The rest is history: Cassandra warned the Trojans not to keep the gift brought by the Greeks, but she was ignored and the soldiers hidden in the belly of the giant wooden horse came out at night, opened up the city gates to let in the soldiers who ransacked the city and massacred the sleeping population.

These stories are rich with metaphorical possibilities as it relates to the present-day situation in sovereign credits. I am going to use all of them today.

Let’s presume that the treasure of Greece is not Helen but its national assets, and the euro is the Trojan Horse. The promise of the beauty of cheap money and the consumption benefits that emerged from it drew Greece into a siege that may end with the release of its treasure – islands, buildings, national companies, its economic way of life – or risk a long, costly siege from neighboring nations, creditors and rating agencies.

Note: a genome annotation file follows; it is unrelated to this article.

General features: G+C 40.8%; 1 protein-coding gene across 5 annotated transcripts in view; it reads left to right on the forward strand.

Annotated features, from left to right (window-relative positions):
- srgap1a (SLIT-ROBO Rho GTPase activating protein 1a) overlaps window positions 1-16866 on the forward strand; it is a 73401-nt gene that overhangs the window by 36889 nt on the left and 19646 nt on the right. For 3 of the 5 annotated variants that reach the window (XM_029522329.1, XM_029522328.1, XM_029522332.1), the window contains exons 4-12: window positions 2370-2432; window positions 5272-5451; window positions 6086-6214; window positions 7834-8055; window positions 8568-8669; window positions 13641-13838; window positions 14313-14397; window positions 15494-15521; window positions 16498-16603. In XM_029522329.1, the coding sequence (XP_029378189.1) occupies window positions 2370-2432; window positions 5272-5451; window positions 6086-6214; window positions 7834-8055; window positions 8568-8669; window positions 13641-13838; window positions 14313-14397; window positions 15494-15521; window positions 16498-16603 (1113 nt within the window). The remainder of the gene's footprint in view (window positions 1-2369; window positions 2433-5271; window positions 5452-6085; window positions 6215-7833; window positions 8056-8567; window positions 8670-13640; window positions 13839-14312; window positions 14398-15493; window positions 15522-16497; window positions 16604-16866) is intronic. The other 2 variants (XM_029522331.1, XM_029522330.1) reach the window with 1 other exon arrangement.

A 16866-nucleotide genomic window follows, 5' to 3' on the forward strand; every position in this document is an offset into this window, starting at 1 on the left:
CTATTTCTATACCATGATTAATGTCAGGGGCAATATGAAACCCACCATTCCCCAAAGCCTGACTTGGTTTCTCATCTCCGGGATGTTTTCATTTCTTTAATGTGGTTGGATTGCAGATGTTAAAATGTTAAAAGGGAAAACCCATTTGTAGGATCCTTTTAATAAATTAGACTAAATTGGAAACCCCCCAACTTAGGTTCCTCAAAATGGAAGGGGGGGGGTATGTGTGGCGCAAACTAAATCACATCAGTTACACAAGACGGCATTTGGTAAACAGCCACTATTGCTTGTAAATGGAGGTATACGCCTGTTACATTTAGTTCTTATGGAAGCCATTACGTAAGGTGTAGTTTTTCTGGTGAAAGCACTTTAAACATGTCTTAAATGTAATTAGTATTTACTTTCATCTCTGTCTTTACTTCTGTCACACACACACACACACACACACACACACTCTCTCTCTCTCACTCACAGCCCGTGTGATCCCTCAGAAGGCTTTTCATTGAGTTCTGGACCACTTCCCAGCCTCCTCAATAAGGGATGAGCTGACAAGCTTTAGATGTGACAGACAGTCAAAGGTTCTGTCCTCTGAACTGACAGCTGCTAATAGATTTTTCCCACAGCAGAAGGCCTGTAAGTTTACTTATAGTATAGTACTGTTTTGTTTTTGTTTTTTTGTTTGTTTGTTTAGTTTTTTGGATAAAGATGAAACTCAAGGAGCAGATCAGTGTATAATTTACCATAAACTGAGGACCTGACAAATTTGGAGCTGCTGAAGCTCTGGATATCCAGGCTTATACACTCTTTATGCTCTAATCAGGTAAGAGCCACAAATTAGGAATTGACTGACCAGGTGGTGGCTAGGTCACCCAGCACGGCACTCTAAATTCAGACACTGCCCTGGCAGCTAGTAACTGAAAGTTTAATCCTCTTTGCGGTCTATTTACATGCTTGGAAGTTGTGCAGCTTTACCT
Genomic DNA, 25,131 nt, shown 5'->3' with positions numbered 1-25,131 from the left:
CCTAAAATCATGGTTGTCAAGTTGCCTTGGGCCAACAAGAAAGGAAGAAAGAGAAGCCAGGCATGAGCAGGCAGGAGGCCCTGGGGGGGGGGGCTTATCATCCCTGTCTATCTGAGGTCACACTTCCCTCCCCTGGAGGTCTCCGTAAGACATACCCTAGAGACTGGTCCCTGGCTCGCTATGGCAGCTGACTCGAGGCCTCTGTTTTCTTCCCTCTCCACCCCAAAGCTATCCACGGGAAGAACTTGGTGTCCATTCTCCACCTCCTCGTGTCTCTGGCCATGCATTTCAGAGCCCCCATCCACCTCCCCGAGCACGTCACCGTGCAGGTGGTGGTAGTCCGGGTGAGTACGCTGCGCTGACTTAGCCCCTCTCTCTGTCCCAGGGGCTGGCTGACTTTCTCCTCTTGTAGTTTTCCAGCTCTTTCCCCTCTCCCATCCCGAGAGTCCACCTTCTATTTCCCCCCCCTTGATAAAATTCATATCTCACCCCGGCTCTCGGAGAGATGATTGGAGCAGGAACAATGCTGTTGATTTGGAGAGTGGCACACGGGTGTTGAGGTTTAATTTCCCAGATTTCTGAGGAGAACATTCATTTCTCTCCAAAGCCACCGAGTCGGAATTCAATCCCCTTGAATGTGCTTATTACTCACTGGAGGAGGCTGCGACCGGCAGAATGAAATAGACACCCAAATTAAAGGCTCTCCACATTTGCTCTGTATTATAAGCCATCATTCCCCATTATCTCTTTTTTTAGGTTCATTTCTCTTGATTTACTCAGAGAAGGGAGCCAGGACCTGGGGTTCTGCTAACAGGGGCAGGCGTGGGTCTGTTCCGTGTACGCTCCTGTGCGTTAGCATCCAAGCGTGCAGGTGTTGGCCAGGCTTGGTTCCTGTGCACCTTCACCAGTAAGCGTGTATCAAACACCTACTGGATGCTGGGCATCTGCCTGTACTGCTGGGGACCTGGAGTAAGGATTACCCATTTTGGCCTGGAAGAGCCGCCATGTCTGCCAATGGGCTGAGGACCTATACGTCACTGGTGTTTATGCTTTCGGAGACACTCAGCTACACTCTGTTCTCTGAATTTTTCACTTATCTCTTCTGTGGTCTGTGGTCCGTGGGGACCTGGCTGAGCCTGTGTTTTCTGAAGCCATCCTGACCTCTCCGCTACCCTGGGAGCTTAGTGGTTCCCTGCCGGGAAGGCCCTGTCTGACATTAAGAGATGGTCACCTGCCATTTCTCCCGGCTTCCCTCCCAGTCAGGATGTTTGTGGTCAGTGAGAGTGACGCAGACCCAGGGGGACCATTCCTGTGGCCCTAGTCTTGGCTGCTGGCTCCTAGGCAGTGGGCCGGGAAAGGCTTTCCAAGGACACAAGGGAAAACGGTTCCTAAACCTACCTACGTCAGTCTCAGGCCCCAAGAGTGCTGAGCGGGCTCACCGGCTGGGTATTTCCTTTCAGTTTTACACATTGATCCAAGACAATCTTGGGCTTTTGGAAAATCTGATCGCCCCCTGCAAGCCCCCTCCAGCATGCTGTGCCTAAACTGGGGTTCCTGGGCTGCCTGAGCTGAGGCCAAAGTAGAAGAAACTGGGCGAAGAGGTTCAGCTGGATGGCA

The euro took about 10 years to create this position for Greece; the Trojan War took about 10 years. The only question today is which re-structuring will the diplomats accept. As I write this, economic conditions in Greece are worsening, interest rates are pricing into default. Companies are not shipping goods to Greece destinations. Hospitals are not receiving supplies from big pharma and the requisite strikes are occurring as the bill for the last 10 years of cheap money is now being delivered.